Chapter 25

Why I Pace Before I Preach

Understanding the weekend panic

On the night before I preach, I pace—back and forth in my room, mumbling sermonic thoughts, testing them, scorning a hundred thoughts, exulting in one or two that shine like coin, investing those.

I grow breathless when I pace. I make strange noises. But the house must be as silent as death. And the mighty God must stand by me to save me, because there surely will come great waves of doubt to drown me, and then I will splutter, "Help me. Lord!" and gasp: "What do you want me to say?"

Not all the scriptural interpretation in the world will save me from this nighttime ride on stormy water: I'm going to preach, and I get scared. In the few hours I sleep, I dream. In my dreams I arrive at church too late, and people are leaving. I can't find my vestments, my clothes are shabby, and people are impatient. Or (the second greatest horror) smack in the middle of preaching, I notice that I'm in my underwear. Or (the worst) I've forgotten totally what I'd planned to say.

I wake at 5 a.m. I don't eat because I can't. My internal self is as unstable as water. But when I meet the people, my external self has donned a smile, speaks softly, touches everyone, and moves to worship with aplomb. And lo, I preach.

And on any given Sunday, I succeed. No one expects a pastoral collapse. Everyone takes this sermon for granted, while I breathe secret reams of gratitude to God. But when Saturday comes again, I pace again, wild-eyed and terrified.

You too? Does success astonish you, as well, since the prospect of preaching had cut you at the gut?

When I was young, I thought experience would calm my fears. It didn't. For years I prayed God would grant me a pre-sermon peace. God didn't. And I accused myself of faithlessness.

But now I wonder: Perhaps the fear goes with the office. Perhaps, because this task requires the whole of the preacher, our entire beings become involved in the tension of preparation, and so our tummies start to jump.

It is—but it is not only—a function of our intellects to preach. We are doing more than passing pure thought to the people. Our souls are required of us, that we believe what we say. Moreover, to believe means that we have ourselves experienced what we declare: it's a part of our personal histories, real in our suffering and joy, real in our sin, in forgiveness and grace and freedom. So we become a standing evidence of what we preach, and the whole of us—soul and mind and body and experience—participates in the holy moment of preaching.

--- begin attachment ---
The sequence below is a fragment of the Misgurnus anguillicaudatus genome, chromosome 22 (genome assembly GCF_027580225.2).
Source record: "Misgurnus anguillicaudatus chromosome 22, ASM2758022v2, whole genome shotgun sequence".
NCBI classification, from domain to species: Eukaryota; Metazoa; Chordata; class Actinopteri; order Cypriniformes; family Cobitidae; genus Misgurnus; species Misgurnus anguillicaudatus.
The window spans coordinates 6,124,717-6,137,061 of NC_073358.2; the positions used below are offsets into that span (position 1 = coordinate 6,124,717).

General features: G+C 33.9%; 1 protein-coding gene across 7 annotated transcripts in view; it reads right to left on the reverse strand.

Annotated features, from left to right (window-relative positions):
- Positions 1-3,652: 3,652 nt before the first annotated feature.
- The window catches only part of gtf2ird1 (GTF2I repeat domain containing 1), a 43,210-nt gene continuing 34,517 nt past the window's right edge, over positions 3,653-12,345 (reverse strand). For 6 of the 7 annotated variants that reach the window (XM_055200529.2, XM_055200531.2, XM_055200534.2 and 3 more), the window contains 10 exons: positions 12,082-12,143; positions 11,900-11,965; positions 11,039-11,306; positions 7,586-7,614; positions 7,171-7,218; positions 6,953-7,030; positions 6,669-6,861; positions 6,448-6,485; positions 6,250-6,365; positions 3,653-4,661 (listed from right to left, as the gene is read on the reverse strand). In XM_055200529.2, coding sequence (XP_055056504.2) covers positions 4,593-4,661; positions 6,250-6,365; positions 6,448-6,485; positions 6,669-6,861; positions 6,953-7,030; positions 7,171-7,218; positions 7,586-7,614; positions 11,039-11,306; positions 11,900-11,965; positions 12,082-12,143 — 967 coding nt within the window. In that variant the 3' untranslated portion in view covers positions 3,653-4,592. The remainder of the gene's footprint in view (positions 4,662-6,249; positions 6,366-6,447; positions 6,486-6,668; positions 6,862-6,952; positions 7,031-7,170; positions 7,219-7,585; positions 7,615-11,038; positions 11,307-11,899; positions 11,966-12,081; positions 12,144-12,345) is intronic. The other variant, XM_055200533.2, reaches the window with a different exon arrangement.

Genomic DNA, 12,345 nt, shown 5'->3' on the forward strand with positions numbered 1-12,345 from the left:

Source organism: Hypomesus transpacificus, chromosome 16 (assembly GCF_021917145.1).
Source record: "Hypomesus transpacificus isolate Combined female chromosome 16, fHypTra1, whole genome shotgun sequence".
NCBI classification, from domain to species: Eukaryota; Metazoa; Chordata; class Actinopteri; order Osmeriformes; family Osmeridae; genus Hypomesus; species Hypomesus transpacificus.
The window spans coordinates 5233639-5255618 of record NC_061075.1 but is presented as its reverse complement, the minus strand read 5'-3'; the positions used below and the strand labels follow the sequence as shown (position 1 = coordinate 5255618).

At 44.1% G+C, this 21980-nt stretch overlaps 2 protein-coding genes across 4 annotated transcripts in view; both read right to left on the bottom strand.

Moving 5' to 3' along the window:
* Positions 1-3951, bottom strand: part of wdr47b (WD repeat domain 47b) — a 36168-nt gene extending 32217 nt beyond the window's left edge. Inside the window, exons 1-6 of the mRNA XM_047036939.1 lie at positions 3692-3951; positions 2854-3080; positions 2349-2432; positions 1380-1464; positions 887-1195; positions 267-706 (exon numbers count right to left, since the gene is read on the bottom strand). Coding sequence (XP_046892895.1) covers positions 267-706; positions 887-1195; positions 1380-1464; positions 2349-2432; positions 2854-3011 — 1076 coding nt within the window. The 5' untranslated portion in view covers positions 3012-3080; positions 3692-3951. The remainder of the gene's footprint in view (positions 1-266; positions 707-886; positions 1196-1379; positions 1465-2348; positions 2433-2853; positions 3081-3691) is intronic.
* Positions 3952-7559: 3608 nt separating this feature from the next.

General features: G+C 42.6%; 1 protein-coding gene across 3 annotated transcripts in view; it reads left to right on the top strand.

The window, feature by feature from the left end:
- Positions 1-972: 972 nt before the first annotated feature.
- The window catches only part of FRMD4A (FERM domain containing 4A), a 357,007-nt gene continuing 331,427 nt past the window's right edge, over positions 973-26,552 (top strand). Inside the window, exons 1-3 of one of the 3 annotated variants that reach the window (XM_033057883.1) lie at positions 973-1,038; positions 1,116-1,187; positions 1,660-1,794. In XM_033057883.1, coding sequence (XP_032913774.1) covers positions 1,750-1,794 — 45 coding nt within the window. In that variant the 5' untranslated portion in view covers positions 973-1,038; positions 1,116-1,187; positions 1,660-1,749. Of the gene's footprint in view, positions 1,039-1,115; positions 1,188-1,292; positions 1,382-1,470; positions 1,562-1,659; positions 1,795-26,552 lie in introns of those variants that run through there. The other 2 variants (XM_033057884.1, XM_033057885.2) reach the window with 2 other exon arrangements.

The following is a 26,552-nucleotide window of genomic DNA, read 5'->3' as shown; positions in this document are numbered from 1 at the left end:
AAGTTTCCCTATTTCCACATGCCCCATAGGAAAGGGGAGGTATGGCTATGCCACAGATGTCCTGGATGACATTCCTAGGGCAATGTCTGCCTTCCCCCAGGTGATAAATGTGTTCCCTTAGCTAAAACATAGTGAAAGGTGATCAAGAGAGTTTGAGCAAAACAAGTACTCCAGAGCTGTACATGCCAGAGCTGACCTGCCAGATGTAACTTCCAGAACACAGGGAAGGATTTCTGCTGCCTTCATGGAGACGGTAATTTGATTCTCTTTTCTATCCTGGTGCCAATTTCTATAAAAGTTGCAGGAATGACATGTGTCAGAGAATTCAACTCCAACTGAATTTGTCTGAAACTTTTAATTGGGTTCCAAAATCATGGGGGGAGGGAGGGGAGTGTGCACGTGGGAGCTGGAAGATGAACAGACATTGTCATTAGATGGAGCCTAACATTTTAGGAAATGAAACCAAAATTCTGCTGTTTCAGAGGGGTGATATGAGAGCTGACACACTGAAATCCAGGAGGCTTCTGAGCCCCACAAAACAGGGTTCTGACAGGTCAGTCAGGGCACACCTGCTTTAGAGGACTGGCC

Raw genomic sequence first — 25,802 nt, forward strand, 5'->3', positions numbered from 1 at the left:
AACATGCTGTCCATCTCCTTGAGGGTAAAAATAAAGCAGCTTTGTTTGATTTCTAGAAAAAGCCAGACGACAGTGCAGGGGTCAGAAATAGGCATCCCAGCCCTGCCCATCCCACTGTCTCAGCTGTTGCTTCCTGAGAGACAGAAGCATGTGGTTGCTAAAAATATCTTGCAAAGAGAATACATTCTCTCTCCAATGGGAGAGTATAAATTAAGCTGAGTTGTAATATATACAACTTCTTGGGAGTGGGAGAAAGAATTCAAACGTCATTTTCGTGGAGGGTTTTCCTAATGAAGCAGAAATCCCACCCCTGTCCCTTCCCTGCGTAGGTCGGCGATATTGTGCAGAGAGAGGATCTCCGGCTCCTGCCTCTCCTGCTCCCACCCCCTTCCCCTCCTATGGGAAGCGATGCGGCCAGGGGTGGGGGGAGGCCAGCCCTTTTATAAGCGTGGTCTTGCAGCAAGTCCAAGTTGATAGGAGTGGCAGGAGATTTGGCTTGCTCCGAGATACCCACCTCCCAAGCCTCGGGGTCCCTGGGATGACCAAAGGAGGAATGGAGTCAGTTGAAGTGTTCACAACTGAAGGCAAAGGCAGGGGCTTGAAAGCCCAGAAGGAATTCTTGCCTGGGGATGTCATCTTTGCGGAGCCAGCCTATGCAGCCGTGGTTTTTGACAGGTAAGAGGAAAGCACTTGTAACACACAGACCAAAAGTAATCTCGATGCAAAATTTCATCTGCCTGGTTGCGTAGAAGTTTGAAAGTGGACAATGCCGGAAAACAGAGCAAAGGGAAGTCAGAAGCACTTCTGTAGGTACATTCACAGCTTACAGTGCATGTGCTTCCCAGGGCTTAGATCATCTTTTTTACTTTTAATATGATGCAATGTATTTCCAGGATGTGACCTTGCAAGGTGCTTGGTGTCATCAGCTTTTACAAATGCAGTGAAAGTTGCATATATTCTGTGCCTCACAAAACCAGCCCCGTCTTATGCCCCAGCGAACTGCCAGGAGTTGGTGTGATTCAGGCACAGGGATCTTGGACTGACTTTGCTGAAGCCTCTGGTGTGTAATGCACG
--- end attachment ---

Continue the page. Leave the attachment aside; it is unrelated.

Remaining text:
It is Christ who saves. But in human community, it is this particular vessel whose voice, whose person, and whose preaching proclaim that Christ. No, I can't hide in my cape of authority and still persuade the people of a dear, incarnate, near, embracing Jesus.

I can never abstract my self from the preaching, nor ever be wholly nerveless before it, since the very purpose and the passion of the task involve my love. I preach because I love, love twice. These two loves define my being.

For I love the Lord my God with all my heart and with all my soul and with all my mind. I've nothing more important in all the world to communicate to anyone than the One I love completely. This is a stupendous responsibility. And it is my own, because I can't divide my beloved from my loving, nor my loving from my self. When I speak of God, my passion is present: in passion do I make God known! But the glory of the Lord makes me self-conscious. Am I worthy to whisper the name?

I have no choice but to try. For I love this people, too—these faces, these eyes—with a sharp, particular, personal love. The best that I have to give, I must give to them. To them, in their language, for their individual lives.

And on Saturday night, I worry: Will they hear it? Will they let the hard word hurt them, the good word heal them, the strong word lead and redeem them? Will I speak it so that they receive it from me? 0, people, people, the depth of my love is the depth of my fear for you!

So I pace.